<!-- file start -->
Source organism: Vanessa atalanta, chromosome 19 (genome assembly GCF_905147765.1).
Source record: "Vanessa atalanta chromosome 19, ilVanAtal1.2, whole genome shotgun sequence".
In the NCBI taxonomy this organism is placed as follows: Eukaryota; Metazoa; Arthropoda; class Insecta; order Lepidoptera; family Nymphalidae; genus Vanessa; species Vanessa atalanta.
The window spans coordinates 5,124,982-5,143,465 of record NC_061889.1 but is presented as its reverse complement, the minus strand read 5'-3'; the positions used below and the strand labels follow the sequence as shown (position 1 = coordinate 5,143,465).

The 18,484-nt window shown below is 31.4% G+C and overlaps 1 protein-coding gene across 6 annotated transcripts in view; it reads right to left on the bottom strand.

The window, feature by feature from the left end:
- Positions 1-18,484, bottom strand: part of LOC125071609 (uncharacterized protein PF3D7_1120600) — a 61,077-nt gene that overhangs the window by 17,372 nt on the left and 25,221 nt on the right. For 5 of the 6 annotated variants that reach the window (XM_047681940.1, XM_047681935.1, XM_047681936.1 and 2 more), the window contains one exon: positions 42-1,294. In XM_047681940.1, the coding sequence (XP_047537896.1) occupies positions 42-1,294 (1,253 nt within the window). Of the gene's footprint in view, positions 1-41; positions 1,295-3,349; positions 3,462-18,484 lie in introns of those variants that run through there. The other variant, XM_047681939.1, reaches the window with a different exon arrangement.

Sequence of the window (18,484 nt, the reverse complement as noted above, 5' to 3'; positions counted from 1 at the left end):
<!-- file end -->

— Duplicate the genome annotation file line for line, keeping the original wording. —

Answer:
Source organism: Vanessa atalanta, chromosome 19 (genome assembly GCF_905147765.1).
Source record: "Vanessa atalanta chromosome 19, ilVanAtal1.2, whole genome shotgun sequence".
In the NCBI taxonomy this organism is placed as follows: Eukaryota; Metazoa; Arthropoda; class Insecta; order Lepidoptera; family Nymphalidae; genus Vanessa; species Vanessa atalanta.
The window spans coordinates 5,124,982-5,143,465 of record NC_061889.1 but is presented as its reverse complement, the minus strand read 5'-3'; the positions used below and the strand labels follow the sequence as shown (position 1 = coordinate 5,143,465).

The 18,484-nt window shown below is 31.4% G+C and overlaps 1 protein-coding gene across 6 annotated transcripts in view; it reads right to left on the bottom strand.

The window, feature by feature from the left end:
- Positions 1-18,484, bottom strand: part of LOC125071609 (uncharacterized protein PF3D7_1120600) — a 61,077-nt gene that overhangs the window by 17,372 nt on the left and 25,221 nt on the right. For 5 of the 6 annotated variants that reach the window (XM_047681940.1, XM_047681935.1, XM_047681936.1 and 2 more), the window contains one exon: positions 42-1,294. In XM_047681940.1, the coding sequence (XP_047537896.1) occupies positions 42-1,294 (1,253 nt within the window). Of the gene's footprint in view, positions 1-41; positions 1,295-3,349; positions 3,462-18,484 lie in introns of those variants that run through there. The other variant, XM_047681939.1, reaches the window with a different exon arrangement.

Sequence of the window (18,484 nt, the reverse complement as noted above, 5' to 3'; positions counted from 1 at the left end):